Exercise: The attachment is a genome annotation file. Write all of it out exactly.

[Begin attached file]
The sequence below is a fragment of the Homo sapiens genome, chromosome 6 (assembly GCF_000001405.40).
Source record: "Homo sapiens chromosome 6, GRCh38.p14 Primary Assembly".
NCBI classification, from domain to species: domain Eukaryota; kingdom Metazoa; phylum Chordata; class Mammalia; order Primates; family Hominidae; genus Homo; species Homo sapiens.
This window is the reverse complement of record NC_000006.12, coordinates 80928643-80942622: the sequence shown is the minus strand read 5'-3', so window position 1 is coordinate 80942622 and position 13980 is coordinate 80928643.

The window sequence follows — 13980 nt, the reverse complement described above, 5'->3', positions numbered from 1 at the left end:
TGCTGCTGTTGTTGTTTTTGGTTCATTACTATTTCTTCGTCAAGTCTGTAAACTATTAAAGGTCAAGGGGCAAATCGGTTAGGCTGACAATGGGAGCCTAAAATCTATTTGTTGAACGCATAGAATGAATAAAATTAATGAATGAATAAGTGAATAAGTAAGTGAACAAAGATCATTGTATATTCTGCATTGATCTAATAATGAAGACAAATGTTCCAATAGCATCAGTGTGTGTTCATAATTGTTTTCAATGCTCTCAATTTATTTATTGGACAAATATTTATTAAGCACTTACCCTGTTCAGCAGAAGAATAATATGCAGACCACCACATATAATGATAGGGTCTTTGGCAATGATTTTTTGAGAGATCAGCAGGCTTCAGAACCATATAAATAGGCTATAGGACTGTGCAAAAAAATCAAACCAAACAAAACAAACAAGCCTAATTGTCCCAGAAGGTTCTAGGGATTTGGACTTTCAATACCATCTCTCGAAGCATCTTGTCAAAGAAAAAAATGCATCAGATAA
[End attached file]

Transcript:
The sequence below is a fragment of the Homo sapiens genome, chromosome 6 (assembly GCF_000001405.40).
Source record: "Homo sapiens chromosome 6, GRCh38.p14 Primary Assembly".
NCBI classification, from domain to species: domain Eukaryota; kingdom Metazoa; phylum Chordata; class Mammalia; order Primates; family Hominidae; genus Homo; species Homo sapiens.
This window is the reverse complement of record NC_000006.12, coordinates 80928643-80942622: the sequence shown is the minus strand read 5'-3', so window position 1 is coordinate 80942622 and position 13980 is coordinate 80928643.

The window sequence follows — 13980 nt, the reverse complement described above, 5'->3', positions numbered from 1 at the left end:
TGCTGCTGTTGTTGTTTTTGGTTCATTACTATTTCTTCGTCAAGTCTGTAAACTATTAAAGGTCAAGGGGCAAATCGGTTAGGCTGACAATGGGAGCCTAAAATCTATTTGTTGAACGCATAGAATGAATAAAATTAATGAATGAATAAGTGAATAAGTAAGTGAACAAAGATCATTGTATATTCTGCATTGATCTAATAATGAAGACAAATGTTCCAATAGCATCAGTGTGTGTTCATAATTGTTTTCAATGCTCTCAATTTATTTATTGGACAAATATTTATTAAGCACTTACCCTGTTCAGCAGAAGAATAATATGCAGACCACCACATATAATGATAGGGTCTTTGGCAATGATTTTTTGAGAGATCAGCAGGCTTCAGAACCATATAAATAGGCTATAGGACTGTGCAAAAAAATCAAACCAAACAAAACAAACAAGCCTAATTGTCCCAGAAGGTTCTAGGGATTTGGACTTTCAATACCATCTCTCGAAGCATCTTGTCAAAGAAAAAAATGCATCAGATAA